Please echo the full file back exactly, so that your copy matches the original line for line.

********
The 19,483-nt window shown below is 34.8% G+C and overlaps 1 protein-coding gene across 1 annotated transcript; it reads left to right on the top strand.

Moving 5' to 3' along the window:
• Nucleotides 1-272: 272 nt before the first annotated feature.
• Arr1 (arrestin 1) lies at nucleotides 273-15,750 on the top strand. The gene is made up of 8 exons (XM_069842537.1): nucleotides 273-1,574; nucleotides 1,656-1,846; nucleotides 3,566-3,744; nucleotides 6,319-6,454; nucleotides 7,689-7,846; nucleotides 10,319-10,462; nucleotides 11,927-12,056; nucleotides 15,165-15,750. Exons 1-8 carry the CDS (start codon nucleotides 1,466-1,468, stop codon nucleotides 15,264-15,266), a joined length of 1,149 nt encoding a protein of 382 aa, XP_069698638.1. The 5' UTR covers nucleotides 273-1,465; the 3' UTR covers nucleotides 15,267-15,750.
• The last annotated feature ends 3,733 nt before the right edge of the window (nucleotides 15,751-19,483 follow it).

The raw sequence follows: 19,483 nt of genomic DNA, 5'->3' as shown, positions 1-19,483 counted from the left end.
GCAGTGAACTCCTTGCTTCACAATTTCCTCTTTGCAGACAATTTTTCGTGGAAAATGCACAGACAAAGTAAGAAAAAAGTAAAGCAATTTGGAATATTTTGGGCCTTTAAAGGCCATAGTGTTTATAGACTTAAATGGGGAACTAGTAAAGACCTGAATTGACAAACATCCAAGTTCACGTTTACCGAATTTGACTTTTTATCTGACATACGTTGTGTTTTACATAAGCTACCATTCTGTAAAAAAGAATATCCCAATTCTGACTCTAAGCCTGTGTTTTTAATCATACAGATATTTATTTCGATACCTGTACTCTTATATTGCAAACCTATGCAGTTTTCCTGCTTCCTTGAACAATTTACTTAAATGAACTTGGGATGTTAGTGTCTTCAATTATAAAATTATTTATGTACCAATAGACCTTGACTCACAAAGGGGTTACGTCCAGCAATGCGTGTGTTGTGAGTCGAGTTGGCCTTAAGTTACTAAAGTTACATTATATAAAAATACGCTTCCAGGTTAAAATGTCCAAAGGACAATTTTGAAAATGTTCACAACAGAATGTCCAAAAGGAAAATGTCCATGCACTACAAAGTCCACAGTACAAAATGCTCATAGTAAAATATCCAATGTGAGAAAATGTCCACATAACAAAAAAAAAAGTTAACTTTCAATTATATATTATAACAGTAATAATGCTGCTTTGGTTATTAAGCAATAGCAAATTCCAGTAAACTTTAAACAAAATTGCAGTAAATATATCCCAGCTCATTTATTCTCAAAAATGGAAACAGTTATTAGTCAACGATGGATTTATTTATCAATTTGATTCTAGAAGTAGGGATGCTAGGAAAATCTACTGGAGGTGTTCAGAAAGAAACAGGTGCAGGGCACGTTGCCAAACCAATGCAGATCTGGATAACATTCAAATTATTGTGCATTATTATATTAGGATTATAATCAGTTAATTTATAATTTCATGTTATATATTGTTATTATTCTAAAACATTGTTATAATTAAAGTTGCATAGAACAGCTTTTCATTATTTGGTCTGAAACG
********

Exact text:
The 19,483-nt window shown below is 34.8% G+C and overlaps 1 protein-coding gene across 1 annotated transcript; it reads left to right on the top strand.

Moving 5' to 3' along the window:
• Nucleotides 1-272: 272 nt before the first annotated feature.
• Arr1 (arrestin 1) lies at nucleotides 273-15,750 on the top strand. The gene is made up of 8 exons (XM_069842537.1): nucleotides 273-1,574; nucleotides 1,656-1,846; nucleotides 3,566-3,744; nucleotides 6,319-6,454; nucleotides 7,689-7,846; nucleotides 10,319-10,462; nucleotides 11,927-12,056; nucleotides 15,165-15,750. Exons 1-8 carry the CDS (start codon nucleotides 1,466-1,468, stop codon nucleotides 15,264-15,266), a joined length of 1,149 nt encoding a protein of 382 aa, XP_069698638.1. The 5' UTR covers nucleotides 273-1,465; the 3' UTR covers nucleotides 15,267-15,750.
• The last annotated feature ends 3,733 nt before the right edge of the window (nucleotides 15,751-19,483 follow it).

The raw sequence follows: 19,483 nt of genomic DNA, 5'->3' as shown, positions 1-19,483 counted from the left end.
GCAGTGAACTCCTTGCTTCACAATTTCCTCTTTGCAGACAATTTTTCGTGGAAAATGCACAGACAAAGTAAGAAAAAAGTAAAGCAATTTGGAATATTTTGGGCCTTTAAAGGCCATAGTGTTTATAGACTTAAATGGGGAACTAGTAAAGACCTGAATTGACAAACATCCAAGTTCACGTTTACCGAATTTGACTTTTTATCTGACATACGTTGTGTTTTACATAAGCTACCATTCTGTAAAAAAGAATATCCCAATTCTGACTCTAAGCCTGTGTTTTTAATCATACAGATATTTATTTCGATACCTGTACTCTTATATTGCAAACCTATGCAGTTTTCCTGCTTCCTTGAACAATTTACTTAAATGAACTTGGGATGTTAGTGTCTTCAATTATAAAATTATTTATGTACCAATAGACCTTGACTCACAAAGGGGTTACGTCCAGCAATGCGTGTGTTGTGAGTCGAGTTGGCCTTAAGTTACTAAAGTTACATTATATAAAAATACGCTTCCAGGTTAAAATGTCCAAAGGACAATTTTGAAAATGTTCACAACAGAATGTCCAAAAGGAAAATGTCCATGCACTACAAAGTCCACAGTACAAAATGCTCATAGTAAAATATCCAATGTGAGAAAATGTCCACATAACAAAAAAAAAAGTTAACTTTCAATTATATATTATAACAGTAATAATGCTGCTTTGGTTATTAAGCAATAGCAAATTCCAGTAAACTTTAAACAAAATTGCAGTAAATATATCCCAGCTCATTTATTCTCAAAAATGGAAACAGTTATTAGTCAACGATGGATTTATTTATCAATTTGATTCTAGAAGTAGGGATGCTAGGAAAATCTACTGGAGGTGTTCAGAAAGAAACAGGTGCAGGGCACGTTGCCAAACCAATGCAGATCTGGATAACATTCAAATTATTGTGCATTATTATATTAGGATTATAATCAGTTAATTTATAATTTCATGTTATATATTGTTATTATTCTAAAACATTGTTATAATTAAAGTTGCATAGAACAGCTTTTCATTATTTGGTCTGAAACG